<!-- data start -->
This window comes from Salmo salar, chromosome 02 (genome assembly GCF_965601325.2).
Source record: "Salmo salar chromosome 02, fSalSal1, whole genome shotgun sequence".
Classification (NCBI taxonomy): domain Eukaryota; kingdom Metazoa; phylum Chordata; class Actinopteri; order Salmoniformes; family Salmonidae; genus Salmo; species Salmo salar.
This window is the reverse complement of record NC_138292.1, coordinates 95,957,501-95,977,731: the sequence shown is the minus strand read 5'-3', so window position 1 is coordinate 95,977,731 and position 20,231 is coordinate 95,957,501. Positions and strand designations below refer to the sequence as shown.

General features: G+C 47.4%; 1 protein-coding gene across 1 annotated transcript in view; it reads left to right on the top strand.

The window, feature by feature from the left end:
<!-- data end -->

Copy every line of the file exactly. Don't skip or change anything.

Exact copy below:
This window comes from Salmo salar, chromosome 02 (genome assembly GCF_965601325.2).
Source record: "Salmo salar chromosome 02, fSalSal1, whole genome shotgun sequence".
Classification (NCBI taxonomy): domain Eukaryota; kingdom Metazoa; phylum Chordata; class Actinopteri; order Salmoniformes; family Salmonidae; genus Salmo; species Salmo salar.
This window is the reverse complement of record NC_138292.1, coordinates 95,957,501-95,977,731: the sequence shown is the minus strand read 5'-3', so window position 1 is coordinate 95,977,731 and position 20,231 is coordinate 95,957,501. Positions and strand designations below refer to the sequence as shown.

General features: G+C 47.4%; 1 protein-coding gene across 1 annotated transcript in view; it reads left to right on the top strand.

The window, feature by feature from the left end: